Karen Shoos Lipton, JD
American Association of Blood Banks
House Energy and Commerce Committee
Oversight and Investigations Subcommittee
September 10, 2002
Mr. Chairman and Members of the Committee, thank you for the opportunity to testify today regarding issues affecting the nation’s blood supply, and in particular the blood community’s efforts to ensure there is adequate blood available to treat all patients in need in the event of a domestic disaster. Today, I am speaking to you as Chief Executive Officer of the American Association of Blood Banks (AABB), the professional association representing approximately 1,800 institutions – including blood centers as well as hospital transfusion services – and 8,000 individuals involved in all aspects of blood banking and transfusion medicine. AABB’s members are responsible for virtually all of the blood collected and approximately 70 percent of the blood transfused in the United States.
Based on lessons learned from the September 11 attacks, the blood community recognized the need to develop a response plan to future domestic disasters and acts of terrorism. The AABB Interorganizational Task Force on Domestic Disasters and Acts of Terrorism was formed in December 2001 to help ensure that ¾ in the event of a national disaster ¾ blood collection efforts run smoothly and are managed properly, with the public receiving clear and consistent messages regarding the status of America’s blood supply.
The AABB is serving as the coordinating entity for the task force. Other task force members include: America’s Blood Centers (ABC), American Red Cross (ARC), Blood Centers of America/hemerica (BCA), Armed Services Blood Program Office (ASBPO), Centers for Disease Control and Prevention (CDC), Department of Health and Human Services (HHS), Food and Drug Administration (FDA), American Hospital Association, Advanced Medical Technology Association (AdvaMed), the Plasma Protein Therapeutics Association (PPTA), and the American Association of Tissue Banks.
The Task Force has identified three primary lessons learned from the September 11 disaster: 1) the need to control collections in excess of actual medical need, 2) the need to ensure that facilities maintain adequate inventories to prepare for disasters at all times in all locations across the country, and 3) the need for overall inventory management within the United States. Specifically, the Task Force recommends a minimum seven-day supply of red blood cells be maintained in order to prepare for a disaster. The Task Force is in the process of defining what constitutes a seven-day inventory.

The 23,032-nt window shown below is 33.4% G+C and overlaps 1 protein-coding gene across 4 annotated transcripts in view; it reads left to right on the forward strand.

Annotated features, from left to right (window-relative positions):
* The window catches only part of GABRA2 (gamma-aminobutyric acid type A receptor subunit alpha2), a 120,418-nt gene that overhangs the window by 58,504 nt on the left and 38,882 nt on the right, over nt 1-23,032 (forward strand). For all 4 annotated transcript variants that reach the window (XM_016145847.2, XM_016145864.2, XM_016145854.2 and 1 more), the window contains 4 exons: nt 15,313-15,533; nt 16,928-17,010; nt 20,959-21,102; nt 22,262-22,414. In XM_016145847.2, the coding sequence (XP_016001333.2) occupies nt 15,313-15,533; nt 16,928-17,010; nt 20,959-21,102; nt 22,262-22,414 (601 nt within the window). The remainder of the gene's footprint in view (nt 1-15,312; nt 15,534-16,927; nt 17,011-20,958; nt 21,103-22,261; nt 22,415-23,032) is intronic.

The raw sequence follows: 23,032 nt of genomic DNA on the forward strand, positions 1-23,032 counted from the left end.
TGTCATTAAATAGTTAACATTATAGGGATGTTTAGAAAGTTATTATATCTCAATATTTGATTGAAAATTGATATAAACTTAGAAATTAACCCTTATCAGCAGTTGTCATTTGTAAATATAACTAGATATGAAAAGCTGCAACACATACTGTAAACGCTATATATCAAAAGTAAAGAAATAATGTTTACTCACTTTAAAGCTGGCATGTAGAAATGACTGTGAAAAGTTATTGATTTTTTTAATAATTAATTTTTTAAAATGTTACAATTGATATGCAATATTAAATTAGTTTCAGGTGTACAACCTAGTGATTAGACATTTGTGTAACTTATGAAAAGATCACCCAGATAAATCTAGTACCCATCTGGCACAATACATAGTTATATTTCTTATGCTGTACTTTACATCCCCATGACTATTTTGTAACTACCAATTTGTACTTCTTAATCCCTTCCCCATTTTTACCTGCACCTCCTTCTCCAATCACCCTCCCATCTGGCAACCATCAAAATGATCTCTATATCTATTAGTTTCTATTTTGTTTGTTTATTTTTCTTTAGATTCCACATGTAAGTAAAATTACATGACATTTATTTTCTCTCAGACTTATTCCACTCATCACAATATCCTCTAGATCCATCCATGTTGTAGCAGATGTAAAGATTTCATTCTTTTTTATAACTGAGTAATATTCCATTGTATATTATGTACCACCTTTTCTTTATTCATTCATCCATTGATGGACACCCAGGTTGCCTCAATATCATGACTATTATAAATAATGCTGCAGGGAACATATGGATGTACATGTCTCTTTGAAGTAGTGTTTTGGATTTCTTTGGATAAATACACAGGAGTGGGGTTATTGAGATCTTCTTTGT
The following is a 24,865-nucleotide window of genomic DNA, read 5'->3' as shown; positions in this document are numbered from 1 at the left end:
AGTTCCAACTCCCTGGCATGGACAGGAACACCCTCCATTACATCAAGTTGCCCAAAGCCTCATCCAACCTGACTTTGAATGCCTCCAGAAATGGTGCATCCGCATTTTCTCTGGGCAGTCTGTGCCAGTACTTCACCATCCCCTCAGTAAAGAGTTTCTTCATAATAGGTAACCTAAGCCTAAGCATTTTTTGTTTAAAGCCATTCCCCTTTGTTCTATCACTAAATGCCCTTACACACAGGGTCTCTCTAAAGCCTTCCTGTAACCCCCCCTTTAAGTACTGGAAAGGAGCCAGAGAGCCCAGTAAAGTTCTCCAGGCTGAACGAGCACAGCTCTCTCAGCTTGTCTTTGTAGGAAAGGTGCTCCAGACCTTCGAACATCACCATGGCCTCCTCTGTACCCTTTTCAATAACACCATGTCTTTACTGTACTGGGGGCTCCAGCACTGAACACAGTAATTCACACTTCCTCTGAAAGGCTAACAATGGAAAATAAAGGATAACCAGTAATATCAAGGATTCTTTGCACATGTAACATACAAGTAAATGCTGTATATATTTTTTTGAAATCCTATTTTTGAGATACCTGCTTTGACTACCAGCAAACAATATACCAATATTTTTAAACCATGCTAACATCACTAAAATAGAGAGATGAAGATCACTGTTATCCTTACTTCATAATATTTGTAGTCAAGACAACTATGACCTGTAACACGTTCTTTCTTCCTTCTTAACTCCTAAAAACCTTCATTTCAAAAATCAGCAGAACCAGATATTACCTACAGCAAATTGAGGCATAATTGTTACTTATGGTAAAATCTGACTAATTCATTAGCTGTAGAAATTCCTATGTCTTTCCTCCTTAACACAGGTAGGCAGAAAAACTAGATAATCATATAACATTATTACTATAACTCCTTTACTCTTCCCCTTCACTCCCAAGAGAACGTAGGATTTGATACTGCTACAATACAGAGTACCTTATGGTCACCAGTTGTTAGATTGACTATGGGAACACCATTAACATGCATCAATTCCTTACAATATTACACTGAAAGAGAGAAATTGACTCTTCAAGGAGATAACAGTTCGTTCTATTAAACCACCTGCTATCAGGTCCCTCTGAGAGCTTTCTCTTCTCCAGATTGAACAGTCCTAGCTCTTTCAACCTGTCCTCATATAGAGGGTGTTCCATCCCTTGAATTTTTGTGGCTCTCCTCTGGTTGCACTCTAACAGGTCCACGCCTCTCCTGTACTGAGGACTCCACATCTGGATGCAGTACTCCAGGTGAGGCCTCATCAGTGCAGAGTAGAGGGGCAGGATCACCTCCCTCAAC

In order to mitigate the problems created by collection in excess of actual medical need and to ensure the capability of the blood community to respond effectively in future disasters, the Task Force has developed a plan of action. In the event of a disaster, the AABB will immediately convene a meeting of task force representatives and establish contact with the local blood center(s) affected. Local blood center(s) will be responsible for ascertaining medical need based on casualty estimates, assessing available local supply and communicating that information to the Interorganizational Task Force. If applicable, the task force will identify sites with existing excess blood inventory and determine, along with the affected blood center(s), the need, if any, for blood shipment and the logistics of such shipments. In addition, the task force will be responsible for developing a single, consistent public message and will work with the Department of Health and Human Services (HHS) to disseminate this message to the blood community.
This plan of action is detailed in an Operations Handbook the Task Force has drafted to help blood collectors and hospitals prepare for and respond to potential disasters. The Handbook, which has been distributed in draft form to blood centers nationwide, contains information on preparation steps, activation (i.e., step-by-step response), training materials and reference materials (e.g., important phone numbers, etc.). The Handbook also contains a hospital supplement focusing on hospital transfusion services. In addition, the Handbook distinguishes between “traditional” disasters and biological events, which are likely to affect donor suitability more than demand for blood. The Task Force will incorporate comments on the draft into a final version of the Operations Handbook, which will be widely distributed this fall.